The French Revolution started from year 1789 to 1794. King Louis XVI wanted extra money by increasing taxes but he didn’t take any initiative to raise the standard of life for the common people. This situation led to a protest by the citizens of France. On July 14, 1789, the Paris mob, hungry as a result of negative harvests, disenchanted at the conditions in their lives, and irritated with their king and his rule, stormed the prison that was the Bastille fortress.
In October of 1789, King Louis along with his circle of relatives were moved from his palace in Versailles to the capital city of Paris. He tried to flee in 1791 but was stopped and forced to conform to a new shape of government. Replacing the strength of the king, a ‘legislative assembly’ governed from October 1791 to September 1792; it was later changed to the ‘national convention’. Soon the Republic of France was officially declared, and King Louis was put on trial by the citizens of France. The revolution became violent and radical. King Louis XVI was brought to meet his public death on January 21, 1793, as seen in the picture below. In the following six weeks, few other accomplices and relatives of the king who were also seen as potential enemies to the new Republic met a fate similar to that of the king.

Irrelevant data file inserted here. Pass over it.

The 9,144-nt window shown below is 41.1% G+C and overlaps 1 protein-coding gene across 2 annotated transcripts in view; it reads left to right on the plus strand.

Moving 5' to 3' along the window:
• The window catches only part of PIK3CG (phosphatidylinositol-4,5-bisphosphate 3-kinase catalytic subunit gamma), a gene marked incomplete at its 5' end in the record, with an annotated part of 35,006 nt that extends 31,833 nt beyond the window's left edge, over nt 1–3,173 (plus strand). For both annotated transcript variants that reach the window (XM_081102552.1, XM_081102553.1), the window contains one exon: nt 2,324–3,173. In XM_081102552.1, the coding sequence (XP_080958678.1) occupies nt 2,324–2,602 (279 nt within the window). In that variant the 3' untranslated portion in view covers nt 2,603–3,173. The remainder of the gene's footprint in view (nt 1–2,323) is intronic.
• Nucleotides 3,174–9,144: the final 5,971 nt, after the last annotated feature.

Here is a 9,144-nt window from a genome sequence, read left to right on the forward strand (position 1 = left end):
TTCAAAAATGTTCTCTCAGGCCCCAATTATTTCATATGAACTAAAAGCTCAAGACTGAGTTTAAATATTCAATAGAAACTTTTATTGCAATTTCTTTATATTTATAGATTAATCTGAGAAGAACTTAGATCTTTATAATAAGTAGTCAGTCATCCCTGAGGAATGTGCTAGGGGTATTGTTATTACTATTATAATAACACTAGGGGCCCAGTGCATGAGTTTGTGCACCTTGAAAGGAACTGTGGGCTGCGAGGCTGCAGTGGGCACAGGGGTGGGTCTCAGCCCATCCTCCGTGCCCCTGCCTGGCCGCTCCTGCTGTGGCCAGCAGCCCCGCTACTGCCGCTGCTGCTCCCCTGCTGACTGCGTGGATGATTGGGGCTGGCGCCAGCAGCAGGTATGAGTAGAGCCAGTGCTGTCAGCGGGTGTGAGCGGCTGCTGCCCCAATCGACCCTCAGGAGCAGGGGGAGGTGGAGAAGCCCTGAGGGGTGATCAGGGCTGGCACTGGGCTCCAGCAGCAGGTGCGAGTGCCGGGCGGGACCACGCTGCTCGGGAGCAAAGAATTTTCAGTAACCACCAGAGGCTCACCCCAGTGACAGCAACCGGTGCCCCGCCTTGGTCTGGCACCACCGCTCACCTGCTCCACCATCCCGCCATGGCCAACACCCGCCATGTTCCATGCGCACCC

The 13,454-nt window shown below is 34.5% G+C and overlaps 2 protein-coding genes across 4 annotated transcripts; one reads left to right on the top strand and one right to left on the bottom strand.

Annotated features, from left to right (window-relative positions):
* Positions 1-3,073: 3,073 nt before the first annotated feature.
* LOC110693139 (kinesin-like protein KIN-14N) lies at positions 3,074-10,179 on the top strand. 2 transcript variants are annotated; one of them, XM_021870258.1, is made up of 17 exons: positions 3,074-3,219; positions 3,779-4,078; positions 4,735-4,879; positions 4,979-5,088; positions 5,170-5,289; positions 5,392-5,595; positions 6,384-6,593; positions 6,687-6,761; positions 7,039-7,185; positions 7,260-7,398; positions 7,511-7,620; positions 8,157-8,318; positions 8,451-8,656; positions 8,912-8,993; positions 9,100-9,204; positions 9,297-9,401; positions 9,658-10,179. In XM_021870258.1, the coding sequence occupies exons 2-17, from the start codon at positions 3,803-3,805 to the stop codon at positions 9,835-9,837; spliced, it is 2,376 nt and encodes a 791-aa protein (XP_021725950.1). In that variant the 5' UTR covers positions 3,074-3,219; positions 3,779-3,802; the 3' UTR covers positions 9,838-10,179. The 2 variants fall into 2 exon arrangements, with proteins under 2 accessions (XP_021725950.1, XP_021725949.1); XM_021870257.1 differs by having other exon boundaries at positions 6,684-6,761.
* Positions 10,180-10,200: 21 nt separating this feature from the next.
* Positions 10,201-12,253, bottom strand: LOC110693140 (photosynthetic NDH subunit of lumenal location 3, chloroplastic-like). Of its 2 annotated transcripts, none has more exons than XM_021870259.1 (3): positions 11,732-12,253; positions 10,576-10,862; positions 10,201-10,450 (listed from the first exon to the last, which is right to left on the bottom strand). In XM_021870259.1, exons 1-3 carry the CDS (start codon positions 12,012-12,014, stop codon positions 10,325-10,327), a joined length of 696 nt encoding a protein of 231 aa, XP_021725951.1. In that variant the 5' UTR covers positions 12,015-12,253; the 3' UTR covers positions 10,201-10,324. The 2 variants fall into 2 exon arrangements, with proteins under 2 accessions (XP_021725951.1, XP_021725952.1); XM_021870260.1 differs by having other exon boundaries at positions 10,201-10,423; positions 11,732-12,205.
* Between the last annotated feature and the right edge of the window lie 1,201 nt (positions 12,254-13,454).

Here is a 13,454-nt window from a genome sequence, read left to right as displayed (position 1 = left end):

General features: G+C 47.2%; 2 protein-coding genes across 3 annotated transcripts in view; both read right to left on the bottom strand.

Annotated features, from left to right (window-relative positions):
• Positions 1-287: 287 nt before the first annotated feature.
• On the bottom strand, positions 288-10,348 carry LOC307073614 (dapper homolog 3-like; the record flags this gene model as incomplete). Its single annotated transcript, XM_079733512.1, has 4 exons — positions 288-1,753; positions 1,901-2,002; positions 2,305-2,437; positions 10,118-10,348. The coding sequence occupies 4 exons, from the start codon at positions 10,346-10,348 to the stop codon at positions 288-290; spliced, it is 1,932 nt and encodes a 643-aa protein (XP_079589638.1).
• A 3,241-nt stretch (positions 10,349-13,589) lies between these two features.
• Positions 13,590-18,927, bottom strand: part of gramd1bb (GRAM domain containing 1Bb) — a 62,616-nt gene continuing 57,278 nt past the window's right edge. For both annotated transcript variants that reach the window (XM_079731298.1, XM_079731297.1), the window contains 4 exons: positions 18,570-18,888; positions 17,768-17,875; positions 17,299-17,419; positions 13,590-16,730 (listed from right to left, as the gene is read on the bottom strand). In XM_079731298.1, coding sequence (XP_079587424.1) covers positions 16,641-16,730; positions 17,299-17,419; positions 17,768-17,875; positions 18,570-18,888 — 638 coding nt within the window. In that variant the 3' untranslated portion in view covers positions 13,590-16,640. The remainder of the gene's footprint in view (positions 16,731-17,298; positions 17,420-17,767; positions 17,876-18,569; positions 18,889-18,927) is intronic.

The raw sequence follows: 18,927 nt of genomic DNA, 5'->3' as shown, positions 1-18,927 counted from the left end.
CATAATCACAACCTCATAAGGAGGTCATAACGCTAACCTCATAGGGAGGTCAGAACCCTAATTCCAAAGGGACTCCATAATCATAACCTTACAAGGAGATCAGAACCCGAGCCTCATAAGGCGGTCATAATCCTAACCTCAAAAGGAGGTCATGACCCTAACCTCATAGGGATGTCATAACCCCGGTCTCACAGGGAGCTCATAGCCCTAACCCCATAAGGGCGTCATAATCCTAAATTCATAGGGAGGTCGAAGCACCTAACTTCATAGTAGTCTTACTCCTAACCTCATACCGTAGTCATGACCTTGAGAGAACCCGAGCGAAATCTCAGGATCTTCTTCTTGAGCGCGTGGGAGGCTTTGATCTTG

Many modern historians view the French Revolution as a turning factor in the history of Europe and North America; the French Revolution has inspired the independence movement and the Yankee Revolution. The well-known line ‘liberty, equality and fraternity’ called for absolutely everyone’s proper freedom and the same treatment was originated from this revolution. Throughout France and the rest of Europe, the outcomes of the revolution were massive. The revolution gave rise to many new developments such as ending the monarchy and changes in society. The middle class came into existence and feelings of nationalism grew in people.